ll Nick's Croatian Adventure! 

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Wed 23 June 

Iím in a bit of a rush to get this uploaded to the internet so this will be a short report.

I arrived in Istria last Wednesday and have spent a lot of time since going to look at houses. There are a lot more estate agents here than anywhere else  and it is generally a lot easier to get in touch with people here about property. As we suspected, Istria looks like being the most productive place for us. It has the sea, the sun and the hills you get in the  rest of Croatia, but is much closer to Italy and Slovenia, making it more accessible by the cheaper airlines which fly directly to Trieste and to Ljulbljana. They are in the process of developing a motorway network to link Italy and Slovenia to Croatia and there is a lot of building work going on in preparation. Prices have definitely risen since last year but are still a lot more affordable than Dubrovnik. There is also a lot more of the kind of property we are interested in - old stone houses with 3 floors. The advantage that the houses have here over comparable villages in, say, France, is that they have more land around them, sufficient for a decent sized garden. I have put links to the agents on the local Iinks page.

The coast is not as stunning as it was around Dubrovnik. There the mountains just fall into the sea. Here, the mountains run North to South on the Eastern side and on the Eastern coast there is very little development - basically just a road running around the base of the hills with a few isolated towns below the road. On the Western side, the landscape is more varied. In the North it is hillier and more densely forested with the hills gradually levelling out on the coast. The towns have a very Italian feel about them, in particular Rovinj and Porec which are probably the two best known tourist destinations in Istria. There is a strong Italian influence about the whole region, not surprising given the area's history. It was settled by the various Italian principalities, principally the Venetians and was part of Italy until the second world war. A lot of the street signs are in both Croatian and Italian and a lot of people speak good Italian - it is perfectly feasible to get by with Italian here. From my perspective this is a good thing as local agents tend to be geared to the Italian and German markets and I have spoken more Croatian here than anywhere else. This has obviously endeared the locals to me, as has the weather, the scenery and the architecture. It has a more mediterranean feel to it than Zagreb and other places on the coast that I passed through. The houses are prettier, the countryside, although not dramatic, is more varied and certainly more lush. There are a lot more foreign cars here - probably about half of all the cars. I thought that given the number of tourists here it might be hellish, but as soon as you move inland away from the coast they rapidly thin out and the roads can be very quiet. I have been to see a number of houses in villages where all you can hear are the birds. The roads are also easier to drive on - they are sufficiently straight to allow overtaking - a novelty in much of Croatia.

The food has been good as well. I recently saw the biggest Pizza ever - it must have been about a meter in diameter and cost about £12 or something and fed a family of 7 Croatians! I can vouch that the smaller Pizzas (which in themselves were enough for 2 people) are very tasty! Prices in the restaurants and bars are pretty reasonable, particularly if you go to the Croatian cafes. There seems to be a definite Croatian sector in each town where the locals go to relax, away from the tourists. I dare say that a lot of tourists wouldn't go in these places - not that they're intimidating or anything, it's just that they are obviously local - there are no multi-lingual menu boards, with their comical translations. And they tend to be full of younger people. I think this is a a consequence of the seasonal nature of the work. A lot of people are involved in the tourist trade - it is the back bone of their economy. Typically people will only have work for 6 months, but they work everyday for those 6 months with no days off. Some of them, the waiters and cooks, may then go off and work a winter season somewhere, be it Slovenia, Switzerland or wherever.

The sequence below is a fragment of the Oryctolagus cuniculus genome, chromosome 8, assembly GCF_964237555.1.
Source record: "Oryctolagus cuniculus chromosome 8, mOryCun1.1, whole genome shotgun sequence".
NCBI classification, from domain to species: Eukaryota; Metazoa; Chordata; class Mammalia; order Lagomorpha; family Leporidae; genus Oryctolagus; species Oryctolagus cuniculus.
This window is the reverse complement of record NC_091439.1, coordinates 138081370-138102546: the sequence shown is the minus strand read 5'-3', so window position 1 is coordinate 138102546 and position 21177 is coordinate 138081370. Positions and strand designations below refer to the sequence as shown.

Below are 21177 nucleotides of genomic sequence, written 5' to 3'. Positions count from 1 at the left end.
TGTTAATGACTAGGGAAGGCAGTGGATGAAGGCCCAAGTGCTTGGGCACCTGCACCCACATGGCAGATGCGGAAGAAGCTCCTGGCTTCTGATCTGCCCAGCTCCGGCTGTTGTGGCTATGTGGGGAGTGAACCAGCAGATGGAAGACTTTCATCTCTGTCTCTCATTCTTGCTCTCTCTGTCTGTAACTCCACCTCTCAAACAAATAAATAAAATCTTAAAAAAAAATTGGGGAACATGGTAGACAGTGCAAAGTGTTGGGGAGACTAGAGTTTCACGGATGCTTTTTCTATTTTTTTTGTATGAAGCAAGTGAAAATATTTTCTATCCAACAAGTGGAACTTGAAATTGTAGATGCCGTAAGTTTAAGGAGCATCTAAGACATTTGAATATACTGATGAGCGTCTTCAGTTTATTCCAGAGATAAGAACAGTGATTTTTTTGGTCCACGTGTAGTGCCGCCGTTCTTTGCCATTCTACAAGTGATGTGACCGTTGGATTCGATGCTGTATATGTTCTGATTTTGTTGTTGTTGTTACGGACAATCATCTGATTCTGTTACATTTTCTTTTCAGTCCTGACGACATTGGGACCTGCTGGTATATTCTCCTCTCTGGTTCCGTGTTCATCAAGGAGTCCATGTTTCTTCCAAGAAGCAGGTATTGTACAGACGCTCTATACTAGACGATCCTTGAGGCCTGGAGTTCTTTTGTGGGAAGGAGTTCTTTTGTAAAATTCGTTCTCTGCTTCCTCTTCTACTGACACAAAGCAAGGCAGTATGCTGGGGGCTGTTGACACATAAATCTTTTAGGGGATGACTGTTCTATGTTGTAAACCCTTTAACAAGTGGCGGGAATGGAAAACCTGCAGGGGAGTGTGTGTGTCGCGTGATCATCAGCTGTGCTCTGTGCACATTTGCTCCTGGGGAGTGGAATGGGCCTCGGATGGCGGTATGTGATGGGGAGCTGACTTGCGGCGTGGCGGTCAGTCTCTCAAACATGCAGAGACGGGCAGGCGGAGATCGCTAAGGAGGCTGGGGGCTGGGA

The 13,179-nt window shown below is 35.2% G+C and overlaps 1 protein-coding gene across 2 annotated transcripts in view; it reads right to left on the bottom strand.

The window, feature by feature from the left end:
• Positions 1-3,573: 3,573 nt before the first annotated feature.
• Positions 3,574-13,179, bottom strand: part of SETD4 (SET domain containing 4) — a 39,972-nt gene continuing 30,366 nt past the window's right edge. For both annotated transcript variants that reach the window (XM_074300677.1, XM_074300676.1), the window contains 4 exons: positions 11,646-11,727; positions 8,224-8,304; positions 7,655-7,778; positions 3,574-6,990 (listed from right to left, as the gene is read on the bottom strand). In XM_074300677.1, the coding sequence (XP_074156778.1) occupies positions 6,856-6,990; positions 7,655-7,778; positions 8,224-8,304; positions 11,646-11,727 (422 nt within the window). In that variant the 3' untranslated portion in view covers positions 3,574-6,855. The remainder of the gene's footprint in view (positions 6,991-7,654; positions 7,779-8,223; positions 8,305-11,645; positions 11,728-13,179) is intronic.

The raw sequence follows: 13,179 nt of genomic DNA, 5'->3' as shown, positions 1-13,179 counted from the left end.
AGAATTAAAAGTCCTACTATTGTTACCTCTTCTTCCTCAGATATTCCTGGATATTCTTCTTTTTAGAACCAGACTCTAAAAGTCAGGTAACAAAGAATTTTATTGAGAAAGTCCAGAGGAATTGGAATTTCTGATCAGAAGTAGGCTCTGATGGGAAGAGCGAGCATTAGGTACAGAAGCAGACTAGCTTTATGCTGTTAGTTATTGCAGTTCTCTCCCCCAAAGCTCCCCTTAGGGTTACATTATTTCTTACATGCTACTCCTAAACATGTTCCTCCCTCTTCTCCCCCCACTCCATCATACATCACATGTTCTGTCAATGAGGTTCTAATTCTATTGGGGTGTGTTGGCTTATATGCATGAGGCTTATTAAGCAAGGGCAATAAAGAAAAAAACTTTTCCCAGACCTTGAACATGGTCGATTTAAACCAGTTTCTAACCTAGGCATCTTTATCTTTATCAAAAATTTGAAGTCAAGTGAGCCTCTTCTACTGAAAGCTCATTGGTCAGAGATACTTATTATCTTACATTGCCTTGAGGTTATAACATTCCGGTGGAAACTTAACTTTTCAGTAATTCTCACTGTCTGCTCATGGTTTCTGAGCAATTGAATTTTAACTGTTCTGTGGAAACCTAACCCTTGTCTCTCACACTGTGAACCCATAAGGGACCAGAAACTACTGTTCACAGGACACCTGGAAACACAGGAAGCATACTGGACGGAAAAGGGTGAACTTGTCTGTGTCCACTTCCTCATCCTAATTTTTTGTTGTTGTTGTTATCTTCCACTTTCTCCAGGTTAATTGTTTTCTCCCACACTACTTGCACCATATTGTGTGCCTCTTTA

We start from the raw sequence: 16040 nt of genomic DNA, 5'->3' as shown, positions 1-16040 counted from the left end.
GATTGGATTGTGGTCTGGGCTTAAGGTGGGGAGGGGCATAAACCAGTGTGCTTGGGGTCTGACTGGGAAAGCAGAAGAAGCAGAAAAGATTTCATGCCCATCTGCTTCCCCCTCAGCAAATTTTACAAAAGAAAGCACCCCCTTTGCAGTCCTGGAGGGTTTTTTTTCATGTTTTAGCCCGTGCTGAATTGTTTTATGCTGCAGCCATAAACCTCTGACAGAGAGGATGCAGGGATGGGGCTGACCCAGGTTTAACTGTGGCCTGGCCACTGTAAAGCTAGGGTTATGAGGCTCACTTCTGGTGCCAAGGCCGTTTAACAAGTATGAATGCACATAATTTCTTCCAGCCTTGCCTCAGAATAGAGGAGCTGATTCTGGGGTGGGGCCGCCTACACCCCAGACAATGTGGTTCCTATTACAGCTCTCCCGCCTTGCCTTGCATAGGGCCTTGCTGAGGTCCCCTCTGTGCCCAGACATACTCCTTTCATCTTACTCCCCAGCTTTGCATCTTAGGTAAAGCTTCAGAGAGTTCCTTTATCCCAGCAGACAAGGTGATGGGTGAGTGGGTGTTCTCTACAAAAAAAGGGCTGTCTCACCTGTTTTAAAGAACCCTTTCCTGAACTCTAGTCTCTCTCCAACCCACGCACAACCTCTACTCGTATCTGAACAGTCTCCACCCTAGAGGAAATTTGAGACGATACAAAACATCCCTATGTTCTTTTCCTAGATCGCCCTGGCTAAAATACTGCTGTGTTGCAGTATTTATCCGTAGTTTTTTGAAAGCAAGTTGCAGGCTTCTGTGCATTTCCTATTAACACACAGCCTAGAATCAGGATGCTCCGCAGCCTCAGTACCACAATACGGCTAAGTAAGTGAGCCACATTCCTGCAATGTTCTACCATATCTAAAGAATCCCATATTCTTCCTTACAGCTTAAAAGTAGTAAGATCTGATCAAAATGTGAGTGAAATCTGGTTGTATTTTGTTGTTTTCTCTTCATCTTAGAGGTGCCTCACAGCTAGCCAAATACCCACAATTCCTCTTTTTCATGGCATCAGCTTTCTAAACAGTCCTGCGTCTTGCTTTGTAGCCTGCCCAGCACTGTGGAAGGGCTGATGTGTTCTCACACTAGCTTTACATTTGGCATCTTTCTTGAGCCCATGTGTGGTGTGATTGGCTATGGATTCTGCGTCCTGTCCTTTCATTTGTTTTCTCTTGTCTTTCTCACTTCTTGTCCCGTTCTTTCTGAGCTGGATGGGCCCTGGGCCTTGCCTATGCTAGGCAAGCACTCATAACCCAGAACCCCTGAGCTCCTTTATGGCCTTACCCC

I am staying with a family, as is my wont, just outside Porec. They have a couple of apartments that they let out, but I have opted for half-board as I get to eat with them and to practise my Croatian on Darinka, my hostess, who seems a very willing victim and corrects me when I make mistakes. It is far enough out of Porec to be peaceful, but near enough that I can walk in if I am feeling energetic...

I have to just mention the football once. It has been the main talking point here for the past 10 days or so and has meant that I have had a focus to my evenings, which has helped to fill a lot of time that might otherwise have been quite solitary. It has though meant that I haven't written a report for a long time and that I have drunk a lot of beer! - I watched the In-ger-land Croatia game at home rather than in town and even when England went 1-0 down was reasonably confident, especially as we only needed a draw. I managed to contain my euphoria at the final whistle to avoid upsetting my hosts!

 

That's all for the time being..

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Last modified: 10/17/04